21times
PokeDeck
Central

Zapdos (TUP 40) begins our top 11 cards of the brand spanking new Team Up expansion set that drops TODAY!  This Basic Lightning type Pokemon has 110 HP and an attack that has everyone buzzing.  Thunderous Assault, for a single Lightning energy, does … wait for it … TEN DAMAGE!

OK OK you probably have already heard about this card.  It’s been tearing up the scene in Japan because it actually does 70 more damage if it moves into the active position during your current turn.  This means that – just like Golisopod GX – if one of your Pokemon gets KO’d, you need to promote something other than Zapdos into the active.  If you directly promote Zapdos in the nebulous time between turns, that Zapdos’ Thunderous Assault will only do ten damage.

And the card that many people are choosing to promote (because let’s face it, it’s hard to find a competitive archetype today that doesn’t hit for something well in excess of 110 damage each turn) is the new Jirachi (TUP 99).  I’m sure it will come as no surprise to you when I say that we’ll review Jirachi at some point in the next two weeks (although you would be VERY surprised if I told you some of the cards that didn’t make the top ten… but I’m not letting that cat out of the bag), but this Pokemon lets you look at your top five cards and select any Trainer card you find there.  Jirachi then falls asleep, but you can still run Escape Board or switches to then get Zapdos into the active and start chipping away at your opponent.

In the dream scenario, with Choice Band, a couple of Electropowers, and a Shrine, Thunderous Assault hits for at least 180.  Unfortunately, that’s where much of the bad theorymonning I’ve experienced starts up.  My main problem is that most of the people analyzing this deck seem to think that you’ll be able to get multiple Electropowers every turn.  Even with Electrocharger (which puts  Electropowers into your deck NOT your hand) and Jirachi (and also realize  Jirachi only looks five cards forward – don’t be surprised if it doesn’t find the Trainer you desperately need in those five cards), you’re not going to get two Electropowers every turn.  It’s just not going to happen.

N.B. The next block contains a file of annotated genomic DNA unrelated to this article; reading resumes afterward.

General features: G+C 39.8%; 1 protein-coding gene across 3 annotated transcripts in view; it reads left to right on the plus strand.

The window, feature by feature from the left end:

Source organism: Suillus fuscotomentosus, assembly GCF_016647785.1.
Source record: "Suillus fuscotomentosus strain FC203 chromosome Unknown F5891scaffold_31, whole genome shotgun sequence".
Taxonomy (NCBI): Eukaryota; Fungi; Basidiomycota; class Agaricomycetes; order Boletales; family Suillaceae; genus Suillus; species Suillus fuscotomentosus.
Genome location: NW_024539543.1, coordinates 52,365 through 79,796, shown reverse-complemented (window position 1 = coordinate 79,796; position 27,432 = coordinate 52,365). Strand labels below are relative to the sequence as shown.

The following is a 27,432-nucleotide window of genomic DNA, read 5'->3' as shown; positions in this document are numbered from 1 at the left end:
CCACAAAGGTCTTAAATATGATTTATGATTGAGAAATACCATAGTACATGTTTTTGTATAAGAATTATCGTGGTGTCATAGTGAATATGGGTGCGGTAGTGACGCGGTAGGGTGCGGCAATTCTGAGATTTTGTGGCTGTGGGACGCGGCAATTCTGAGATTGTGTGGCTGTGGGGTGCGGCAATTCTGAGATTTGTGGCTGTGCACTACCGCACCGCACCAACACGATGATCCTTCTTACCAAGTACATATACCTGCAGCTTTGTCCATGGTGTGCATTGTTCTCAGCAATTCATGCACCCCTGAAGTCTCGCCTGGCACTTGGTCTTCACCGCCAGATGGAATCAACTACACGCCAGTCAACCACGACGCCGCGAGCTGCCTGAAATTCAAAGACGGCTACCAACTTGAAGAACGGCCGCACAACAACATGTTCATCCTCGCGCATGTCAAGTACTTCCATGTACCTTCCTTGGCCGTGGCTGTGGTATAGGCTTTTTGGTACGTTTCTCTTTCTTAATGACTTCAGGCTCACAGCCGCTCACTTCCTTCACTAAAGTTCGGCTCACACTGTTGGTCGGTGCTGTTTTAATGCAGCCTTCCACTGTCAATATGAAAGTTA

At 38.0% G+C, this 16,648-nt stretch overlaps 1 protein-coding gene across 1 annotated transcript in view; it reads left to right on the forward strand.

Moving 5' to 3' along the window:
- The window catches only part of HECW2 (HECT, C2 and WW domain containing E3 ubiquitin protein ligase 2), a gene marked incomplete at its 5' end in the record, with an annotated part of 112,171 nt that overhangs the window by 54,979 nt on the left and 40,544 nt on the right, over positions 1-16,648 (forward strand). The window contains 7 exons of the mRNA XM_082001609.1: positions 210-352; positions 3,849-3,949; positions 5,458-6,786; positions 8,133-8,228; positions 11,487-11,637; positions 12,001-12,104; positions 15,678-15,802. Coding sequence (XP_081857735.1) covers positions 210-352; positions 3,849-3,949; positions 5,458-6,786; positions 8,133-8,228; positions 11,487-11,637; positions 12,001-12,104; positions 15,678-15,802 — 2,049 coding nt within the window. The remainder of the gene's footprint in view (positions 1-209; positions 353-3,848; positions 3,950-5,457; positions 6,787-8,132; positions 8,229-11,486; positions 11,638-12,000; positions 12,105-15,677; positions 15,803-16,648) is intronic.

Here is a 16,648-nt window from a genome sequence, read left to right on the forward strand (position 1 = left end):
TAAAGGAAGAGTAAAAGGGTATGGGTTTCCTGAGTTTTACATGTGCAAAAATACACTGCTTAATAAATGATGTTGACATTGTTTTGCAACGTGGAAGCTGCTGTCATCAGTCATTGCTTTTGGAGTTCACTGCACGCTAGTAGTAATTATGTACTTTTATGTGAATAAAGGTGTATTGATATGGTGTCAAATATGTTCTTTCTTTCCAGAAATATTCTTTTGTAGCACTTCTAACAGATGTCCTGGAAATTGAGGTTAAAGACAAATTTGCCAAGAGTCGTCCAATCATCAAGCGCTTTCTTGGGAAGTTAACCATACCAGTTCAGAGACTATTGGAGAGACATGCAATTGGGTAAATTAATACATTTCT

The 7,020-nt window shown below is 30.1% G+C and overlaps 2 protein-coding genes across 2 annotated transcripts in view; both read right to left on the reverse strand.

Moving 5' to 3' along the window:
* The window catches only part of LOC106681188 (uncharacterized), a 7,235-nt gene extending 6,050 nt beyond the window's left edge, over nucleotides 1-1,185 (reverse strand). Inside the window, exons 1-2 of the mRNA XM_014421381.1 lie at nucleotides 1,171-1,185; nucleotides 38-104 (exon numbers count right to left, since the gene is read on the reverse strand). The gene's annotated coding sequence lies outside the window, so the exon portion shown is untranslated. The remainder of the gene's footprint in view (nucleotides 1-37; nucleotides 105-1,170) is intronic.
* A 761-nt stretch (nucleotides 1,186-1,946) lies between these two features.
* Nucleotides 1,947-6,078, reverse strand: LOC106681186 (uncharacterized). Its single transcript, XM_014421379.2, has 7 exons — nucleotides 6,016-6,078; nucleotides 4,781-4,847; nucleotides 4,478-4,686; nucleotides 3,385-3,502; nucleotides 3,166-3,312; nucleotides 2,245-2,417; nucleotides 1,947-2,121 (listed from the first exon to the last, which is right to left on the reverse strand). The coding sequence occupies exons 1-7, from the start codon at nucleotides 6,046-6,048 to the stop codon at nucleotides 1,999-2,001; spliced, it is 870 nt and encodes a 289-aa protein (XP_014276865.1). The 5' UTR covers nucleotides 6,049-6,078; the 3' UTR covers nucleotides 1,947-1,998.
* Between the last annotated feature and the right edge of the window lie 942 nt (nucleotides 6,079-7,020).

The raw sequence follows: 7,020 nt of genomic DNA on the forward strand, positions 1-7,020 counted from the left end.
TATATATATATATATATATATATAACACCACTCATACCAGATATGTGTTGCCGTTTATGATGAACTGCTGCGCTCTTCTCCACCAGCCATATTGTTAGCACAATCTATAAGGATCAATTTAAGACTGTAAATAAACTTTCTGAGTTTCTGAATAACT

Thunderous Assault is going to most likely hit for just 110 each turn (and maybe only 80 some turns).  Especially against single prize featured Pokemon, I can see many situations where Zapdos is two shotting things like Granbull or Kyurem or Blissey, while those cards will rip through a Zapdos every single turn.  And Zapdos will never hit anything for weakness, while it is actually weak to other Electric types, which I’m sure will be a lot more common starting today.

Rating

Standard: 3 out of 5

Conclusion

Don’t get me wrong, I’m going to try this.  I’ve already published a decklist on it here.  I just think that the amount of damage that it does over the course of a game will be less than what I think people are imagining it will be right now.  That’s why I’m playing it with Shedinja, trying to get a few extra attacks that might just make those little pokes add up to enough damage to win the game.


Vince